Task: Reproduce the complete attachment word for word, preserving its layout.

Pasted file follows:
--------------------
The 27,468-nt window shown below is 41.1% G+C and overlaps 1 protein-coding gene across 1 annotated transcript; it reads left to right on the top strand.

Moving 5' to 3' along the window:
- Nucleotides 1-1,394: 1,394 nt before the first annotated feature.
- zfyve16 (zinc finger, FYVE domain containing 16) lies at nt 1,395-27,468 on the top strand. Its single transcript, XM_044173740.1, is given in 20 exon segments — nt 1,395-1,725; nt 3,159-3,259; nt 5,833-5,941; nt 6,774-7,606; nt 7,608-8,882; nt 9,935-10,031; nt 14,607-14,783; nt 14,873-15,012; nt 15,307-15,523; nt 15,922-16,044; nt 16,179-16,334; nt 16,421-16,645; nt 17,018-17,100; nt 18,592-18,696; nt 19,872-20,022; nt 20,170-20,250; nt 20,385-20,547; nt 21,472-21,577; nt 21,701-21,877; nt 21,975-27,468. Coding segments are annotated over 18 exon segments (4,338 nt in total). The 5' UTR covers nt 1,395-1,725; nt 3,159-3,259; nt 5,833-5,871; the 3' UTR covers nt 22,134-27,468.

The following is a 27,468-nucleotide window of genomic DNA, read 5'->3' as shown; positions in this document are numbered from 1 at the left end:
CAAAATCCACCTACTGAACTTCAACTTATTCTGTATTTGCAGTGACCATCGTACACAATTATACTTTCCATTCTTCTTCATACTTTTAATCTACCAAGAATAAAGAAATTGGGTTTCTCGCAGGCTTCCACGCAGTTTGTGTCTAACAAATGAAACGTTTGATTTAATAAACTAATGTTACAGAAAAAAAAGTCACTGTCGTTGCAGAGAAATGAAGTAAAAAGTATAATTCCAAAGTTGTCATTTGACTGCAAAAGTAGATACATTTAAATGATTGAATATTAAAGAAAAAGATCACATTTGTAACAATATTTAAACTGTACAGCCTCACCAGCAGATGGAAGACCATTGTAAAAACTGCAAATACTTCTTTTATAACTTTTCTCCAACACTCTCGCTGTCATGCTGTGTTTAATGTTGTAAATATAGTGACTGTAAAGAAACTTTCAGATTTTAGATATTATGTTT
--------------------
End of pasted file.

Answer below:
The 27,468-nt window shown below is 41.1% G+C and overlaps 1 protein-coding gene across 1 annotated transcript; it reads left to right on the top strand.

Moving 5' to 3' along the window:
- Nucleotides 1-1,394: 1,394 nt before the first annotated feature.
- zfyve16 (zinc finger, FYVE domain containing 16) lies at nt 1,395-27,468 on the top strand. Its single transcript, XM_044173740.1, is given in 20 exon segments — nt 1,395-1,725; nt 3,159-3,259; nt 5,833-5,941; nt 6,774-7,606; nt 7,608-8,882; nt 9,935-10,031; nt 14,607-14,783; nt 14,873-15,012; nt 15,307-15,523; nt 15,922-16,044; nt 16,179-16,334; nt 16,421-16,645; nt 17,018-17,100; nt 18,592-18,696; nt 19,872-20,022; nt 20,170-20,250; nt 20,385-20,547; nt 21,472-21,577; nt 21,701-21,877; nt 21,975-27,468. Coding segments are annotated over 18 exon segments (4,338 nt in total). The 5' UTR covers nt 1,395-1,725; nt 3,159-3,259; nt 5,833-5,871; the 3' UTR covers nt 22,134-27,468.

The following is a 27,468-nucleotide window of genomic DNA, read 5'->3' as shown; positions in this document are numbered from 1 at the left end:
CAAAATCCACCTACTGAACTTCAACTTATTCTGTATTTGCAGTGACCATCGTACACAATTATACTTTCCATTCTTCTTCATACTTTTAATCTACCAAGAATAAAGAAATTGGGTTTCTCGCAGGCTTCCACGCAGTTTGTGTCTAACAAATGAAACGTTTGATTTAATAAACTAATGTTACAGAAAAAAAAGTCACTGTCGTTGCAGAGAAATGAAGTAAAAAGTATAATTCCAAAGTTGTCATTTGACTGCAAAAGTAGATACATTTAAATGATTGAATATTAAAGAAAAAGATCACATTTGTAACAATATTTAAACTGTACAGCCTCACCAGCAGATGGAAGACCATTGTAAAAACTGCAAATACTTCTTTTATAACTTTTCTCCAACACTCTCGCTGTCATGCTGTGTTTAATGTTGTAAATATAGTGACTGTAAAGAAACTTTCAGATTTTAGATATTATGTTT